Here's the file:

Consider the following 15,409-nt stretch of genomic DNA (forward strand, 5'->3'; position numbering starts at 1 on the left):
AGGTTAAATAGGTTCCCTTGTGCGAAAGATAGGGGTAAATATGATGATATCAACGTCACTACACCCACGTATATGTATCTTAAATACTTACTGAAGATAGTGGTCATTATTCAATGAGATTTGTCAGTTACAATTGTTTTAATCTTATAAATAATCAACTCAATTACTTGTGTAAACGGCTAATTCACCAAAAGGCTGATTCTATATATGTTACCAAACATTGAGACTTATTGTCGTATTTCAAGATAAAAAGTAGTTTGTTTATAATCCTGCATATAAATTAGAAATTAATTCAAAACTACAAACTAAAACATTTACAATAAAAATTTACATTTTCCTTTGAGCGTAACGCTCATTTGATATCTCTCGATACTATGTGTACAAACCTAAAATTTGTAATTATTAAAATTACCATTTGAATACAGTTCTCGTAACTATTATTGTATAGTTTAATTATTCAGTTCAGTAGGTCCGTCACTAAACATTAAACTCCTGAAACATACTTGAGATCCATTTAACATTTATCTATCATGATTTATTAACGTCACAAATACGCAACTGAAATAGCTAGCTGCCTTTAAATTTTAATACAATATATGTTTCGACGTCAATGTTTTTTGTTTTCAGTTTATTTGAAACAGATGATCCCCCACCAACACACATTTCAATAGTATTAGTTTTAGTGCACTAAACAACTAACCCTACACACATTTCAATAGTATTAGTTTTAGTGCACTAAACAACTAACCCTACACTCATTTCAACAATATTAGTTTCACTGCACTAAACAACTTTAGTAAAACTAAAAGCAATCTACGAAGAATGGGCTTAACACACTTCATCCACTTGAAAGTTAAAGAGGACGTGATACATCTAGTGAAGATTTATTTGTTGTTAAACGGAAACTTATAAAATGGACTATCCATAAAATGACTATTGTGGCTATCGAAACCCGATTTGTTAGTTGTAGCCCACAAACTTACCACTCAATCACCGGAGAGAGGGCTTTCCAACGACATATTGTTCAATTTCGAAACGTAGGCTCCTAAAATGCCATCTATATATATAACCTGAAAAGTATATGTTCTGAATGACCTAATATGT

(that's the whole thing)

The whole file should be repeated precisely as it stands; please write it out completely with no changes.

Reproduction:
Consider the following 15,409-nt stretch of genomic DNA (forward strand, 5'->3'; position numbering starts at 1 on the left):
AGGTTAAATAGGTTCCCTTGTGCGAAAGATAGGGGTAAATATGATGATATCAACGTCACTACACCCACGTATATGTATCTTAAATACTTACTGAAGATAGTGGTCATTATTCAATGAGATTTGTCAGTTACAATTGTTTTAATCTTATAAATAATCAACTCAATTACTTGTGTAAACGGCTAATTCACCAAAAGGCTGATTCTATATATGTTACCAAACATTGAGACTTATTGTCGTATTTCAAGATAAAAAGTAGTTTGTTTATAATCCTGCATATAAATTAGAAATTAATTCAAAACTACAAACTAAAACATTTACAATAAAAATTTACATTTTCCTTTGAGCGTAACGCTCATTTGATATCTCTCGATACTATGTGTACAAACCTAAAATTTGTAATTATTAAAATTACCATTTGAATACAGTTCTCGTAACTATTATTGTATAGTTTAATTATTCAGTTCAGTAGGTCCGTCACTAAACATTAAACTCCTGAAACATACTTGAGATCCATTTAACATTTATCTATCATGATTTATTAACGTCACAAATACGCAACTGAAATAGCTAGCTGCCTTTAAATTTTAATACAATATATGTTTCGACGTCAATGTTTTTTGTTTTCAGTTTATTTGAAACAGATGATCCCCCACCAACACACATTTCAATAGTATTAGTTTTAGTGCACTAAACAACTAACCCTACACACATTTCAATAGTATTAGTTTTAGTGCACTAAACAACTAACCCTACACTCATTTCAACAATATTAGTTTCACTGCACTAAACAACTTTAGTAAAACTAAAAGCAATCTACGAAGAATGGGCTTAACACACTTCATCCACTTGAAAGTTAAAGAGGACGTGATACATCTAGTGAAGATTTATTTGTTGTTAAACGGAAACTTATAAAATGGACTATCCATAAAATGACTATTGTGGCTATCGAAACCCGATTTGTTAGTTGTAGCCCACAAACTTACCACTCAATCACCGGAGAGAGGGCTTTCCAACGACATATTGTTCAATTTCGAAACGTAGGCTCCTAAAATGCCATCTATATATATAACCTGAAAAGTATATGTTCTGAATGACCTAATATGT